Re: RM and abstract syntax trees

From: Bob Badour <>
Date: Sun, 11 Nov 2007 10:40:23 -0400
Message-ID: <47371464$0$5301$>

David Cressey wrote:

> "Bob Badour" <> wrote in message
> news:47361e66$0$5287$

>>David Cressey wrote:

> [snip]
>>I would argue that an OID is nothing more than an abstract address. The
>>problem with OIDs are people use them to point at things. The first and
>>most compelling indication of this is when they mention some alleged
>>performance advantage.

> Agreed. However, the fact that people use them to point at things doesn't
> mean that they really are pointers.

I disagree. If they are used to point, they are pointers. What the heck do you think the word means?

>>>In most pointer based systems,  the pointer is not included in the

> contents,
>>>being seen as redundant to its location.
>>>The distinction between content based addressing and pointer based
>>>addressing is fundamental to the comparison of databases built on the
>>>relational model and databases built on the graph model.
>>The products that used OIDs generally used them as pointers.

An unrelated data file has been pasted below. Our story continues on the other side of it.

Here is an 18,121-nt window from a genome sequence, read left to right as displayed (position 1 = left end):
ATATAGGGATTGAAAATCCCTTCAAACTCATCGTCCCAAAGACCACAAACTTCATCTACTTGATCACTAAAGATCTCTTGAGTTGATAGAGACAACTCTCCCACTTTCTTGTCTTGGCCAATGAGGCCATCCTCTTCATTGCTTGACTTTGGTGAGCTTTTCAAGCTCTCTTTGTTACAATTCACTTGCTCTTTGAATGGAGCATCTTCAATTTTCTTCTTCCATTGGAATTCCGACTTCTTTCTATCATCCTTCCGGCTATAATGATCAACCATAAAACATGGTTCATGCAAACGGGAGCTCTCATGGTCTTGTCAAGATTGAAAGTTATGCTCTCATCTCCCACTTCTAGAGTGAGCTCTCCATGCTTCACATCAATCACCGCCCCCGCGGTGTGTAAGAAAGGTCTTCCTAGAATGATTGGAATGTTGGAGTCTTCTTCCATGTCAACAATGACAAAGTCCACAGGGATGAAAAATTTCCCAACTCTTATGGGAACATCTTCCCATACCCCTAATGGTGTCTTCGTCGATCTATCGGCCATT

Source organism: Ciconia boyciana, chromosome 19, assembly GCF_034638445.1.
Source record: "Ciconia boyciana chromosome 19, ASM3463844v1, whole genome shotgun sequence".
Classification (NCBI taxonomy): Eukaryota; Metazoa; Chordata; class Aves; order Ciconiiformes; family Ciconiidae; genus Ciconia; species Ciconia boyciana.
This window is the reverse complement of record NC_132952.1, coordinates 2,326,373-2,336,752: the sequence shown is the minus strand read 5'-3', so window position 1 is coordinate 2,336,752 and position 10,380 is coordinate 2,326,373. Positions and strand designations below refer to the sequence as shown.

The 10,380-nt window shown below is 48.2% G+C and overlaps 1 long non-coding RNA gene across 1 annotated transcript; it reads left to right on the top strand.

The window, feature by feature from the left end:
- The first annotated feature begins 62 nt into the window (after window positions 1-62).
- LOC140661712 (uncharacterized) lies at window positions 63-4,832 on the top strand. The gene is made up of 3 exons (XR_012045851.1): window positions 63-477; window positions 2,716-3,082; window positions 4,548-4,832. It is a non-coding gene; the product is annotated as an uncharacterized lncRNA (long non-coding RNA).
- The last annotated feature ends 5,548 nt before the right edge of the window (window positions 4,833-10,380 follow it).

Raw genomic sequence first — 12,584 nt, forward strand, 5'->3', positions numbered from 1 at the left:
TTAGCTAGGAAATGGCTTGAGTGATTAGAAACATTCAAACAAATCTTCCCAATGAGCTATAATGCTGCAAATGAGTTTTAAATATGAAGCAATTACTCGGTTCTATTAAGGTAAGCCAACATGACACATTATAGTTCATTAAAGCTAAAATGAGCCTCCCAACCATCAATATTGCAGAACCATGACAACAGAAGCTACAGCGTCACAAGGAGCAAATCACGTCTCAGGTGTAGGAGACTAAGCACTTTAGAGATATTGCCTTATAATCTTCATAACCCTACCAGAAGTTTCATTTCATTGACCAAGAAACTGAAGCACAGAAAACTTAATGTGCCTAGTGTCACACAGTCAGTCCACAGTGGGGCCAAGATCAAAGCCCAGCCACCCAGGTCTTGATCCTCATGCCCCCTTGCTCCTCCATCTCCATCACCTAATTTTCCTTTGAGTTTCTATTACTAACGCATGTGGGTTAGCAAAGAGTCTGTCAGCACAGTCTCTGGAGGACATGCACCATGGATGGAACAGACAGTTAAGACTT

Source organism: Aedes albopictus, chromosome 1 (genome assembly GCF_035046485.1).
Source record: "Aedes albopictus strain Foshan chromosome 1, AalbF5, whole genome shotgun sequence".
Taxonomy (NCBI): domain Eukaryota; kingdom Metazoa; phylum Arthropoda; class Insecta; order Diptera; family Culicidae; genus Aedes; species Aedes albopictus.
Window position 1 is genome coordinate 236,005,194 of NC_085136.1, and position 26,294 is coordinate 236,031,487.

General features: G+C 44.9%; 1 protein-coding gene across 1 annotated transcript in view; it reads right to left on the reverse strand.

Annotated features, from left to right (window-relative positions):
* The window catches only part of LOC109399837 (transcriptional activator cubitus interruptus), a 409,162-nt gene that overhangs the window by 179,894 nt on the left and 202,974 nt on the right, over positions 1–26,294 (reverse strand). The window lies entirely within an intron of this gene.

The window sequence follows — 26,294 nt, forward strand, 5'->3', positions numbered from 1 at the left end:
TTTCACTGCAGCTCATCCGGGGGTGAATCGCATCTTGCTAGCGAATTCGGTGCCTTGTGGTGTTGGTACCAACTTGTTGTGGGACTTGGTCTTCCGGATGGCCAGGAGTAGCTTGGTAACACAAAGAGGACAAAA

> See above.
>>>It is possible,  by suitable abstraction and by poor design choices, to
>>>create a database that offers none of the advantages claimed for the
>>>relational model,  while appearing to conform to the relational model
>>>superficially.   Sad to say,  thousands of such databases have been
>>>constructed over the years,  and have led many uneducated database

> newbies
>>>to believe that the relational model doesn't really offer the advantages
>>>that its proponents cliam.
>>Hear! Hear!

> Thanks. This is the point that we have got to get across, for as long as
> it takes.
> What I'd like to be able to do is to point newbies at successful designs.
> However, this sometimes leads people to believe that a successful design
> for a slightly different problem is going to serve them well.

Every design involves tradeoffs, which makes it impossible to arrive at an objective measure for success. Every tradeoff opens the door for someone to say: "If you had done this differently, you would be able to do this other thing much more easily." Received on Sun Nov 11 2007 - 15:40:23 CET

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